Atwoli defends independence of trade unions

President William Ruto and Cotu Secretary General Francis Atwoli chat during Labour Day celebrations in Nairobi. [PCS] 

Central Organisation of Trade Unions (Cotu) Secretary General Francis Atwoli has made a case for the independence of trade unions, criticising attempts to interfere with labour unions.

During the Labour Day celebrations in Nairobi, Wednesday, Atwoli said it was unfortunate that "appointed" State officers were leading the encroachment into trade unions.

"Some of our people cannot be able to differentiate a trade union and a Sacco, or saving and cooperative societies. A trade union is a pressure group," said the Cotu boss, remarks aimed at Private Security Regulatory Authority (PSRA) Director General Fazul Mahamed over his recent push against the veteran trade unionist.

The two have differed publicly over a directive by Fazul that private security guards should not remit Cotu dues, a move faulted by the security workers' union as unlawful.

Similarly, the PSRA Director General has vowed to influence the ouster of Atwoli as the Cotu boss.

But the Cotu boss has accused Fazul of curtailing growth in the private security sector. Atwoli said that government officials cannot micromanage labour unions, as this would be detrimental to workers.

"I hear some people coming up with suggestions that are irrelevant, unacceptable and not in tune with the dance on the platform currently. We must always remember that Africa, Asia and Latin America attained our independence through the struggle of the trade union movement," he said.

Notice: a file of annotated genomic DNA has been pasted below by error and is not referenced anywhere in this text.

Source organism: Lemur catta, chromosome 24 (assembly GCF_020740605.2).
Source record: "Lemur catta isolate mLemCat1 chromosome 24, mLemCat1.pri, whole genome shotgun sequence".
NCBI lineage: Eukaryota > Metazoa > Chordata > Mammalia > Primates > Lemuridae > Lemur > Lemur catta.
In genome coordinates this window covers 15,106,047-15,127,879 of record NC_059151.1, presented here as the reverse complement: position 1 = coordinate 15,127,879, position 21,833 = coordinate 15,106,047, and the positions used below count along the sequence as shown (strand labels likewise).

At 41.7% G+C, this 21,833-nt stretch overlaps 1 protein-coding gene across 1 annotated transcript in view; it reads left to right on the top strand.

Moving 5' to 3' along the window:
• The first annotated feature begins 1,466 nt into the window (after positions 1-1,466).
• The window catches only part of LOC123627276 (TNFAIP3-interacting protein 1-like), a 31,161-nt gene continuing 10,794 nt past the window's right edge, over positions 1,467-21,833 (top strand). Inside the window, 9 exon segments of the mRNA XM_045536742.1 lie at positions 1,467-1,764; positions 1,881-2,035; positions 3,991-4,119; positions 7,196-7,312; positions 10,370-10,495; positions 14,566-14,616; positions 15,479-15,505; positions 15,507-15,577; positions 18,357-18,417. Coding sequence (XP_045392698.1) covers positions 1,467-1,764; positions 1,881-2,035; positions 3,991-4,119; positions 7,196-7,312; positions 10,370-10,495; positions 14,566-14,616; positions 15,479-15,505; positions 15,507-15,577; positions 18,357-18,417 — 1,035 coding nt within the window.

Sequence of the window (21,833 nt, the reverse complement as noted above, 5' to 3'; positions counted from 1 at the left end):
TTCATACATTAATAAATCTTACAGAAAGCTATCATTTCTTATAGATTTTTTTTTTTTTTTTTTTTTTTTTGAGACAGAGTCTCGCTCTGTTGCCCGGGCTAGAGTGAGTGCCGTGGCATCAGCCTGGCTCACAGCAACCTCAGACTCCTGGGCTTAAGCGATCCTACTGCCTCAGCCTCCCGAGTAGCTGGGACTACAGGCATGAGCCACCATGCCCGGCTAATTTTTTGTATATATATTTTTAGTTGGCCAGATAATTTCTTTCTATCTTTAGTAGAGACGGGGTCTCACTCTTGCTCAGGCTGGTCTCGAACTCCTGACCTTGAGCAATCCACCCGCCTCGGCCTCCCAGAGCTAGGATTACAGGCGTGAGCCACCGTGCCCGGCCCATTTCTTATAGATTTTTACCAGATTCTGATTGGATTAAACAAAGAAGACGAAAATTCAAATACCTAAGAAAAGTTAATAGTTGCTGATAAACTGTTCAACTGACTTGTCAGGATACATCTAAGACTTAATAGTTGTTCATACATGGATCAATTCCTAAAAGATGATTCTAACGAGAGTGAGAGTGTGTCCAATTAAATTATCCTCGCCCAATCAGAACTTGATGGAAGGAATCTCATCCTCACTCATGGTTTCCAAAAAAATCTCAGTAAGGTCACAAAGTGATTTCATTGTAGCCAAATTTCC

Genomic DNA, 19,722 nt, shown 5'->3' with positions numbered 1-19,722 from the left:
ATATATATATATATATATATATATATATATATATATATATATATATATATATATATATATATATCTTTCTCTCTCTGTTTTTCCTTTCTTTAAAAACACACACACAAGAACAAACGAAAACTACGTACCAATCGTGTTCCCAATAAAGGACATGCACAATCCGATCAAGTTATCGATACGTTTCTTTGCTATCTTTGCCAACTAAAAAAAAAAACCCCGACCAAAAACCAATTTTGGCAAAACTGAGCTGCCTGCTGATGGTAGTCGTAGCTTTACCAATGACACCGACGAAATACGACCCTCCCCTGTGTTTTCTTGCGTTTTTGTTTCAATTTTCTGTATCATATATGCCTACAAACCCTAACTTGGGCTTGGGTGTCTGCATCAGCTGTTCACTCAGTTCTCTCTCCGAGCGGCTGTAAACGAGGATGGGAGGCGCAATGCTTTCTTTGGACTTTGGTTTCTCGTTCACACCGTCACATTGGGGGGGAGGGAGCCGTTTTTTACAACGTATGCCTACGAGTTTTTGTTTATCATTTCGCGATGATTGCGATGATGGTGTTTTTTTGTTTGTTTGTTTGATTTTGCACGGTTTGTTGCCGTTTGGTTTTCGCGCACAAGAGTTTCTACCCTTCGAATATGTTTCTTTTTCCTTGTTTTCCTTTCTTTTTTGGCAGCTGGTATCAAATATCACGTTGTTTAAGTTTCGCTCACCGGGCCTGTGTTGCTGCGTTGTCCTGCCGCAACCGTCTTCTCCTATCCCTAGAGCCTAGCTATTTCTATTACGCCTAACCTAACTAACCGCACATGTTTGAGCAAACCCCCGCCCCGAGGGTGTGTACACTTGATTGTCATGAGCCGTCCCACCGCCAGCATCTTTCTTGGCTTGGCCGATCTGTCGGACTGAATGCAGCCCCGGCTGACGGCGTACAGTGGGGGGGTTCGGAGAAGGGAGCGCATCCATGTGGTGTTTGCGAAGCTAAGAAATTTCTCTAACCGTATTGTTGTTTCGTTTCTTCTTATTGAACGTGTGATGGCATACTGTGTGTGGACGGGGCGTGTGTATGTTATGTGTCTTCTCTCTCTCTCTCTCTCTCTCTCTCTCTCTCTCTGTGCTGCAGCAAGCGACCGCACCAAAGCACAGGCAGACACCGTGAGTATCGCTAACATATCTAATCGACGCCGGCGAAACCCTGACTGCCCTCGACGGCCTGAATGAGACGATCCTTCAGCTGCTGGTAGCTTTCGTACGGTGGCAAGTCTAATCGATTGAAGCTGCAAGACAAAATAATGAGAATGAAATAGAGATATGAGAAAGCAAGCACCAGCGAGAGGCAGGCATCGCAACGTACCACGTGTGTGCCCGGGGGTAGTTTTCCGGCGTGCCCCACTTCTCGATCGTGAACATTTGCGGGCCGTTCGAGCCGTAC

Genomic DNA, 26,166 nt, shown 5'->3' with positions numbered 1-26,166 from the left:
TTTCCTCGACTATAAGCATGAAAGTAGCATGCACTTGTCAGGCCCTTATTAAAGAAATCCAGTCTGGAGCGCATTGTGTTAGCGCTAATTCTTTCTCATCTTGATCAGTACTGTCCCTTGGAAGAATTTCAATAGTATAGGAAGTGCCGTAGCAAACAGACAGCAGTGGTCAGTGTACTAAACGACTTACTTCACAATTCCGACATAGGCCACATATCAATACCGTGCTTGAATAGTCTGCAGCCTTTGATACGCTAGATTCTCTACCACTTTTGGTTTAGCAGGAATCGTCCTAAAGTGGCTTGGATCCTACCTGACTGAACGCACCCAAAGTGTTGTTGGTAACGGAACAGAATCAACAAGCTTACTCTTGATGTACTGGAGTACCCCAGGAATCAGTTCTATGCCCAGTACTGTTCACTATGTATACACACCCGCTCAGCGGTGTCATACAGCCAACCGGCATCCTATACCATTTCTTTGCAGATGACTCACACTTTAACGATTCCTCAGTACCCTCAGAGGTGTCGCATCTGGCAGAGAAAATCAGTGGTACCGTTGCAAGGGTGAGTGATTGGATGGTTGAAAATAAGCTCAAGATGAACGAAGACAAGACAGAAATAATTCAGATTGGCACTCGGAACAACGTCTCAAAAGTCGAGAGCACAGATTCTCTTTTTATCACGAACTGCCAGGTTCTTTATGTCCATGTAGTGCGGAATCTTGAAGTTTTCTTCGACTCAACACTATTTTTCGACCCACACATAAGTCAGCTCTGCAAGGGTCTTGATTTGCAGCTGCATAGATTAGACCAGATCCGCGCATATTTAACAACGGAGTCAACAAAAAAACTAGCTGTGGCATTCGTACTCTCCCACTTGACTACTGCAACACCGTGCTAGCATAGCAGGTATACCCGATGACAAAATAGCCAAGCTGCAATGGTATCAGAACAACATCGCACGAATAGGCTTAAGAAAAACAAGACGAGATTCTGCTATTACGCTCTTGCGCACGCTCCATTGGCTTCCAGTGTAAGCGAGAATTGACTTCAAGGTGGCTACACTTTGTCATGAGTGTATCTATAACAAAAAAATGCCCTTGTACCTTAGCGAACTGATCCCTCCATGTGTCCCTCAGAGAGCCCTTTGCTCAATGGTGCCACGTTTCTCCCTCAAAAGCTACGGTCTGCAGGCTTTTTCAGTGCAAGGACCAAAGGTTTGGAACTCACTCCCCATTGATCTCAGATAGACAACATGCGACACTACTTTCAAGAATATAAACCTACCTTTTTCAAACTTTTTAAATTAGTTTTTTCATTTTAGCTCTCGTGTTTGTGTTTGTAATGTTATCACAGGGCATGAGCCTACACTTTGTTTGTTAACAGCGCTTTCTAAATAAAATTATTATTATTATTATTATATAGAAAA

He enumerated some of Kenya's and Africa's trade unionists who were part of the independence struggle, saying their sacrifice would not be eroded by those interested in interfering in workers unions.

The Cotu boss recently faced calls for resignation, with Migori Senator Eddy Oketch sponsoring a Bill introducing term limit in trade unions. Atwoli, whose current term expires in 2026, has maintained that he is ready for elections.

He also pointed out the changes in the labour movement, saying unions had moved from "agitation to scientific dialogue".

"That is why you don't hear us fighting. We are busy in employers' boardrooms negotiating good terms and conditions of service for our members. In my union (Kenya Plantation Workers Union), I signed more than 44 collective bargaining agreements to cushion workers from the cost of living," he said.

Atwoli said that scientific research had helped establish the appropriate wage demands among enterprises. He called for 22.5 per cent general wage increase that President William Ruto slighted.

The Cotu chief also highlighted successes in the unions' umbrella, such as the renovation of the Tom Mboya Labour College, which he said cost Sh500 million.